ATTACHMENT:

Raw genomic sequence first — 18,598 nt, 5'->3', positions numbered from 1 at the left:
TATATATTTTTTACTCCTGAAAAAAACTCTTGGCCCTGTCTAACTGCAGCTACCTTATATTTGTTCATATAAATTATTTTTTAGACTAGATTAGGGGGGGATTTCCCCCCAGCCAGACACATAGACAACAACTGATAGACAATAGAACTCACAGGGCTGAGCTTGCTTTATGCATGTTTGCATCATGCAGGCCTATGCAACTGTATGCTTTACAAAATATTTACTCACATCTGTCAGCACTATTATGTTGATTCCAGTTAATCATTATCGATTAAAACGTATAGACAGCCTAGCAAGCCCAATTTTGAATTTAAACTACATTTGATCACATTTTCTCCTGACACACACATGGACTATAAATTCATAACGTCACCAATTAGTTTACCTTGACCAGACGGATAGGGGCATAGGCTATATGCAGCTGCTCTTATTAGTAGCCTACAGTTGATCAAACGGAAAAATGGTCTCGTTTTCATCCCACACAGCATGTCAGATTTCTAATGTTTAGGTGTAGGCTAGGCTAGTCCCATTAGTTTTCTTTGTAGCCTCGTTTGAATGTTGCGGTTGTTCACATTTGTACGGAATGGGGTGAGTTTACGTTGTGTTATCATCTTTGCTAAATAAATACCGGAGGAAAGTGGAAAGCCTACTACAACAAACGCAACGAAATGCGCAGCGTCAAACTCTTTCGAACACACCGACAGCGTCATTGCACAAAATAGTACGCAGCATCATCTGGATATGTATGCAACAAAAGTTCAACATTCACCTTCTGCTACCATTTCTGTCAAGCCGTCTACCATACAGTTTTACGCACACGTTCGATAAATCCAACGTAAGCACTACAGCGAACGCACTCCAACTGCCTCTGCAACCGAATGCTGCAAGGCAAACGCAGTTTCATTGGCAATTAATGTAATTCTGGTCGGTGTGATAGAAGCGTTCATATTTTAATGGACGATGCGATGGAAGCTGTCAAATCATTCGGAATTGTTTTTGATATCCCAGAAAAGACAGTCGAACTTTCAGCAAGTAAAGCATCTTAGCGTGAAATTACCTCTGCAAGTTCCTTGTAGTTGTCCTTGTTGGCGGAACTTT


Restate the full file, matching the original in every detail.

Raw genomic sequence first — 18,598 nt, 5'->3', positions numbered from 1 at the left:
TATATATTTTTTACTCCTGAAAAAAACTCTTGGCCCTGTCTAACTGCAGCTACCTTATATTTGTTCATATAAATTATTTTTTAGACTAGATTAGGGGGGGATTTCCCCCCAGCCAGACACATAGACAACAACTGATAGACAATAGAACTCACAGGGCTGAGCTTGCTTTATGCATGTTTGCATCATGCAGGCCTATGCAACTGTATGCTTTACAAAATATTTACTCACATCTGTCAGCACTATTATGTTGATTCCAGTTAATCATTATCGATTAAAACGTATAGACAGCCTAGCAAGCCCAATTTTGAATTTAAACTACATTTGATCACATTTTCTCCTGACACACACATGGACTATAAATTCATAACGTCACCAATTAGTTTACCTTGACCAGACGGATAGGGGCATAGGCTATATGCAGCTGCTCTTATTAGTAGCCTACAGTTGATCAAACGGAAAAATGGTCTCGTTTTCATCCCACACAGCATGTCAGATTTCTAATGTTTAGGTGTAGGCTAGGCTAGTCCCATTAGTTTTCTTTGTAGCCTCGTTTGAATGTTGCGGTTGTTCACATTTGTACGGAATGGGGTGAGTTTACGTTGTGTTATCATCTTTGCTAAATAAATACCGGAGGAAAGTGGAAAGCCTACTACAACAAACGCAACGAAATGCGCAGCGTCAAACTCTTTCGAACACACCGACAGCGTCATTGCACAAAATAGTACGCAGCATCATCTGGATATGTATGCAACAAAAGTTCAACATTCACCTTCTGCTACCATTTCTGTCAAGCCGTCTACCATACAGTTTTACGCACACGTTCGATAAATCCAACGTAAGCACTACAGCGAACGCACTCCAACTGCCTCTGCAACCGAATGCTGCAAGGCAAACGCAGTTTCATTGGCAATTAATGTAATTCTGGTCGGTGTGATAGAAGCGTTCATATTTTAATGGACGATGCGATGGAAGCTGTCAAATCATTCGGAATTGTTTTTGATATCCCAGAAAAGACAGTCGAACTTTCAGCAAGTAAAGCATCTTAGCGTGAAATTACCTCTGCAAGTTCCTTGTAGTTGTCCTTGTTGGCGGAACTTT